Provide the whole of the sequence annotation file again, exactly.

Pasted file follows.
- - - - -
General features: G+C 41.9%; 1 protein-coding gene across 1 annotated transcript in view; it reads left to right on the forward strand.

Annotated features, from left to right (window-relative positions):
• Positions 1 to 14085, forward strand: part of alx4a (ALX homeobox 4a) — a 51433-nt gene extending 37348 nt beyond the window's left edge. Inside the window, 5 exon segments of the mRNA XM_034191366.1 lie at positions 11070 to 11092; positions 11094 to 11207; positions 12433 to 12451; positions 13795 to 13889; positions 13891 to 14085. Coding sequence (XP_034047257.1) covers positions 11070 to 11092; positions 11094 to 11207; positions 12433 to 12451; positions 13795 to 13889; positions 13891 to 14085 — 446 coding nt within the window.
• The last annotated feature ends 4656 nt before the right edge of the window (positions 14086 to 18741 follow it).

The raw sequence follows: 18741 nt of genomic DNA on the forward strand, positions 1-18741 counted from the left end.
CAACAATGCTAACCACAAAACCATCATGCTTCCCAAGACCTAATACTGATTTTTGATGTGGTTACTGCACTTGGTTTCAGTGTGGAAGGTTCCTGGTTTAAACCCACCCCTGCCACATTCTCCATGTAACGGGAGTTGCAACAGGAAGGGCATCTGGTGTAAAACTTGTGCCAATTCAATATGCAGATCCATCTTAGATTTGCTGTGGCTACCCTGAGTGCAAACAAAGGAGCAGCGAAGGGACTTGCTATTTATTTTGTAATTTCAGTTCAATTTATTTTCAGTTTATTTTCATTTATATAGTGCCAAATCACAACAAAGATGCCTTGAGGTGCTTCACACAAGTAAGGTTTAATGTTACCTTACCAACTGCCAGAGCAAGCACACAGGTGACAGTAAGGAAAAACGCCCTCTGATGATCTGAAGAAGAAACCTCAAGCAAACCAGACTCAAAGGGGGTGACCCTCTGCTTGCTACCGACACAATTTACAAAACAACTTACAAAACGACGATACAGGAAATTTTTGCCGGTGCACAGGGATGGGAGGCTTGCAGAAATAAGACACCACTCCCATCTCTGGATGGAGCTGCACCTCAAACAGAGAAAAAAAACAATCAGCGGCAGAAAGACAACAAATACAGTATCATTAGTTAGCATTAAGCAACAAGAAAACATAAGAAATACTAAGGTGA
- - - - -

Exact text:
General features: G+C 41.9%; 1 protein-coding gene across 1 annotated transcript in view; it reads left to right on the forward strand.

Annotated features, from left to right (window-relative positions):
• Positions 1 to 14085, forward strand: part of alx4a (ALX homeobox 4a) — a 51433-nt gene extending 37348 nt beyond the window's left edge. Inside the window, 5 exon segments of the mRNA XM_034191366.1 lie at positions 11070 to 11092; positions 11094 to 11207; positions 12433 to 12451; positions 13795 to 13889; positions 13891 to 14085. Coding sequence (XP_034047257.1) covers positions 11070 to 11092; positions 11094 to 11207; positions 12433 to 12451; positions 13795 to 13889; positions 13891 to 14085 — 446 coding nt within the window.
• The last annotated feature ends 4656 nt before the right edge of the window (positions 14086 to 18741 follow it).

The raw sequence follows: 18741 nt of genomic DNA on the forward strand, positions 1-18741 counted from the left end.
CAACAATGCTAACCACAAAACCATCATGCTTCCCAAGACCTAATACTGATTTTTGATGTGGTTACTGCACTTGGTTTCAGTGTGGAAGGTTCCTGGTTTAAACCCACCCCTGCCACATTCTCCATGTAACGGGAGTTGCAACAGGAAGGGCATCTGGTGTAAAACTTGTGCCAATTCAATATGCAGATCCATCTTAGATTTGCTGTGGCTACCCTGAGTGCAAACAAAGGAGCAGCGAAGGGACTTGCTATTTATTTTGTAATTTCAGTTCAATTTATTTTCAGTTTATTTTCATTTATATAGTGCCAAATCACAACAAAGATGCCTTGAGGTGCTTCACACAAGTAAGGTTTAATGTTACCTTACCAACTGCCAGAGCAAGCACACAGGTGACAGTAAGGAAAAACGCCCTCTGATGATCTGAAGAAGAAACCTCAAGCAAACCAGACTCAAAGGGGGTGACCCTCTGCTTGCTACCGACACAATTTACAAAACAACTTACAAAACGACGATACAGGAAATTTTTGCCGGTGCACAGGGATGGGAGGCTTGCAGAAATAAGACACCACTCCCATCTCTGGATGGAGCTGCACCTCAAACAGAGAAAAAAAACAATCAGCGGCAGAAAGACAACAAATACAGTATCATTAGTTAGCATTAAGCAACAAGAAAACATAAGAAATACTAAGGTGA